• Martin-Jane-Elizabeth-The-Lighthouse-Keepers-Cat.jpg
  • Martin-Jane-Elizabeth-The-Lighthouse-Keepers-Cat.jpg
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Jane Elizabeth Martin
Artwork materials: 
Pen & ink
Pen & Ink
Artwork size: 
54 x 42 cm (70 x 60 cm framed)
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This drawing shows two bird ‘hunters’: a down-on-his-luck Victorian lighthouse keeper, fleeing an island by night, taking with him a cage full of birds to be sold to collectors, and his pet cat. This drawing was inspired by the story of Tibbles, the cat belonging to the lighthouse keeper on Stephen’s Island, New Zealand, in the late 19th century. For decades Tibbles was thought to be solely responsible for the sudden and dramatic extermination of an entire species - the Lyall’s Wren, found only on Stephen’s Island. However, contemporary researchers have refuted this idea, proposing a more gradual decline in wren numbers due to feline predation. A large number of cats ran wild on the island, after been bought to the lighthouse and escaping. Some sources proposed habitat loss and collecting of specimens as also driving the extinction, but this cannot be proven. There was a keen trade in rare birds at this time, and specimens of Lyall’s Wren were sought by collectors. What is clear is that wider human action – arriving on the unpopulated island to build a lighthouse – was ultimately the cause of the extinction.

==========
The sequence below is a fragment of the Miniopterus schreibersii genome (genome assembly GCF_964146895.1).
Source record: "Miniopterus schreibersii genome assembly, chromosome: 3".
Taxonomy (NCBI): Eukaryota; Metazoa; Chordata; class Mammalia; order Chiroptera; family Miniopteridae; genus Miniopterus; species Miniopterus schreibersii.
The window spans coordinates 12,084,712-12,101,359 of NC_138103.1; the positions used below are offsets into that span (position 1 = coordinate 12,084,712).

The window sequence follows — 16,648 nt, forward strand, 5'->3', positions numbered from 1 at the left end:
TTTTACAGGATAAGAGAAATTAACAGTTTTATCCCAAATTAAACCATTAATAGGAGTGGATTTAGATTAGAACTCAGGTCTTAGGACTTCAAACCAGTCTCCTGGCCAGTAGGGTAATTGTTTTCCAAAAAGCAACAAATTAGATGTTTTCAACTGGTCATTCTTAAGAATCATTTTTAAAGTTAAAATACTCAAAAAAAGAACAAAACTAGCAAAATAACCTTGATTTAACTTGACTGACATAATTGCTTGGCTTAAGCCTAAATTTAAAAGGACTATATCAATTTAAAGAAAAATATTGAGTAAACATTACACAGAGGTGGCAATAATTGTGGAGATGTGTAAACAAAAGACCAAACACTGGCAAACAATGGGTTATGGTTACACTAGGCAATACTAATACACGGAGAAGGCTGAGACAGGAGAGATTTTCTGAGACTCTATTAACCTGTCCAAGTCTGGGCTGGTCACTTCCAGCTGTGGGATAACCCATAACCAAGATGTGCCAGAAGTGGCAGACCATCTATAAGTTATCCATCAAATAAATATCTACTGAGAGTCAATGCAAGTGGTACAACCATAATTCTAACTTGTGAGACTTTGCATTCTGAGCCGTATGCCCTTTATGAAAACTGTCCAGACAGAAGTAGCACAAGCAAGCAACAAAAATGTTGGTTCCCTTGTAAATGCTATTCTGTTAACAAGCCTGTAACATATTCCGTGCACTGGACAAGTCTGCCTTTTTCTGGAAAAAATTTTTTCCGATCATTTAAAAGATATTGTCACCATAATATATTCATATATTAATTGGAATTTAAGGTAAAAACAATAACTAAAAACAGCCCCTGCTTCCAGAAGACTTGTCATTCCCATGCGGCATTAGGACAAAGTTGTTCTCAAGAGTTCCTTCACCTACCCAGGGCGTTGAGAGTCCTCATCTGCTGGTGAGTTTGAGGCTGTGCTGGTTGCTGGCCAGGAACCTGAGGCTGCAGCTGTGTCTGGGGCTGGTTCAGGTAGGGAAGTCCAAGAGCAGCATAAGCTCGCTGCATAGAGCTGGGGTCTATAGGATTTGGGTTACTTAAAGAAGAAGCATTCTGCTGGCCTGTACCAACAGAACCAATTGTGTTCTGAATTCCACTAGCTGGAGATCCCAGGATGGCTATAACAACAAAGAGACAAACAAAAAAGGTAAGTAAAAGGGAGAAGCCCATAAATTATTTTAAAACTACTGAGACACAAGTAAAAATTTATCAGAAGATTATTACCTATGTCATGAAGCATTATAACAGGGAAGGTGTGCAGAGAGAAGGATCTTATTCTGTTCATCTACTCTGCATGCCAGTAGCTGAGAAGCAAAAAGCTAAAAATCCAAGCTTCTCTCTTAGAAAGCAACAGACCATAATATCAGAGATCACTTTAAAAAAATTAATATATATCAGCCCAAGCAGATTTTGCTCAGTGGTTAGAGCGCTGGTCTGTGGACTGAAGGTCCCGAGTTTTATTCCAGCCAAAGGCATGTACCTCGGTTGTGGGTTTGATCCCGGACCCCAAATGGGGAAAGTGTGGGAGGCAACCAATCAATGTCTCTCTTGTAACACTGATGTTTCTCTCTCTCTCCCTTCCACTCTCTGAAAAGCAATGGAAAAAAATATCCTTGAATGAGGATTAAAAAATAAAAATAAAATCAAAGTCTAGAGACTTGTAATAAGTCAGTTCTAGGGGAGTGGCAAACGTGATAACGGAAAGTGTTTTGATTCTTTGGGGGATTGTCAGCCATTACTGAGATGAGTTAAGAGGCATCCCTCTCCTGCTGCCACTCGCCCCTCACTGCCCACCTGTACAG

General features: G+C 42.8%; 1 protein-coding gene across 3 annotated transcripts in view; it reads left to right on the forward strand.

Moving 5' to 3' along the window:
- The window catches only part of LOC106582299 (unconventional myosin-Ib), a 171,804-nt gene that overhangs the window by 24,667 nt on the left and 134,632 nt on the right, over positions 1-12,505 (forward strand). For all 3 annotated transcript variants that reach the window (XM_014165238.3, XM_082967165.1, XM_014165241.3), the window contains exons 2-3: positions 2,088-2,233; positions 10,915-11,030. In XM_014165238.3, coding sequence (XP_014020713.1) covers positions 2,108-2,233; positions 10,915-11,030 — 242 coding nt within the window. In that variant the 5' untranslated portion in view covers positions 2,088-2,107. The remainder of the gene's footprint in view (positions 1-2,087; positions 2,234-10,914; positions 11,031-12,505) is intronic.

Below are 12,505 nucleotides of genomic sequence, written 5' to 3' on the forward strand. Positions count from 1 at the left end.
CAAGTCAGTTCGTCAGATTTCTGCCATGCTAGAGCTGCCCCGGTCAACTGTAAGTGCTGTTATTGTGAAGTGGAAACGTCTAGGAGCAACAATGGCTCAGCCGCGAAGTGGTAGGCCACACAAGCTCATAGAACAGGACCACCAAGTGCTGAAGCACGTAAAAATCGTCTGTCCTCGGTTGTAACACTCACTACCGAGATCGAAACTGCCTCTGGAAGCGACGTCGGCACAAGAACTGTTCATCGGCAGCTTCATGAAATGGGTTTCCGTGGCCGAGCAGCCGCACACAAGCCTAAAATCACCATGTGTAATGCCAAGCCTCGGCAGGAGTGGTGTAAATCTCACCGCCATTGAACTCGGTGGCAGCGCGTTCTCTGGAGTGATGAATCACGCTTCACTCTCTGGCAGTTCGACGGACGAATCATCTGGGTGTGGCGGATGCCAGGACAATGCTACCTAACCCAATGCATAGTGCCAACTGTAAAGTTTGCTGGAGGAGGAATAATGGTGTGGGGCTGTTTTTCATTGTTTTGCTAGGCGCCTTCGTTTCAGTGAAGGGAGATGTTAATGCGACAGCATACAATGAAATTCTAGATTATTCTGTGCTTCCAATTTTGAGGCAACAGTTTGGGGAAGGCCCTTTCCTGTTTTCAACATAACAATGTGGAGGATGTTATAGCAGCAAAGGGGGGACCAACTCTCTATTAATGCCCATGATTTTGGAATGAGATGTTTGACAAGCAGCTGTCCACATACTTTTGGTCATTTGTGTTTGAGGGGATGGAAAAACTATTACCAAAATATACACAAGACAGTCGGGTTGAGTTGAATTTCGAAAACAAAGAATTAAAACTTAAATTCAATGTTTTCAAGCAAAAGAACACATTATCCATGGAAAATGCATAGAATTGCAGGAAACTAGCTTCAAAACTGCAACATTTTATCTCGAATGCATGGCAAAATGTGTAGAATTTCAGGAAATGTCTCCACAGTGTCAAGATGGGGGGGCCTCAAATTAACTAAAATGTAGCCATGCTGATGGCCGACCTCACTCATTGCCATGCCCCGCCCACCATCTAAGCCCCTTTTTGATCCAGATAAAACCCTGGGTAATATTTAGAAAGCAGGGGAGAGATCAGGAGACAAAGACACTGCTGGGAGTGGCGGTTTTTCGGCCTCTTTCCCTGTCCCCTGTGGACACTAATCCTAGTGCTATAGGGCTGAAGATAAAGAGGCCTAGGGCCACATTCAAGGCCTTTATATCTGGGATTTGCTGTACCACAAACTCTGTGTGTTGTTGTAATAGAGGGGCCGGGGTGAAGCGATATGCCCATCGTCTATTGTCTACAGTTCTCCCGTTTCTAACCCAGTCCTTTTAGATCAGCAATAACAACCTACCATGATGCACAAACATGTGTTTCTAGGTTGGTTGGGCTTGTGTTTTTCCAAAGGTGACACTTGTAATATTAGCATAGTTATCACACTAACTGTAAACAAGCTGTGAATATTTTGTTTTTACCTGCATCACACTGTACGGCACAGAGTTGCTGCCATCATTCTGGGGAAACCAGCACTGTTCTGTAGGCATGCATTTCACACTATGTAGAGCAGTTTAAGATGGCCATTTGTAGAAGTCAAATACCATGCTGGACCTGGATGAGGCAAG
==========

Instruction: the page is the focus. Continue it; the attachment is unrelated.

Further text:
This drawing is a response to this sad tale. It is not meant to represent reality, nor judge any person involved in the Stephen’s Island situation. The story of Lyall’s Wren made me think about man’s ‘dominion’ over nature, and how this is traditionally taken to mean domination rather than stewardship. We have seen, and are still seeing, the devastating consequences of human domination of nature.

Jane Elizabeth Martin

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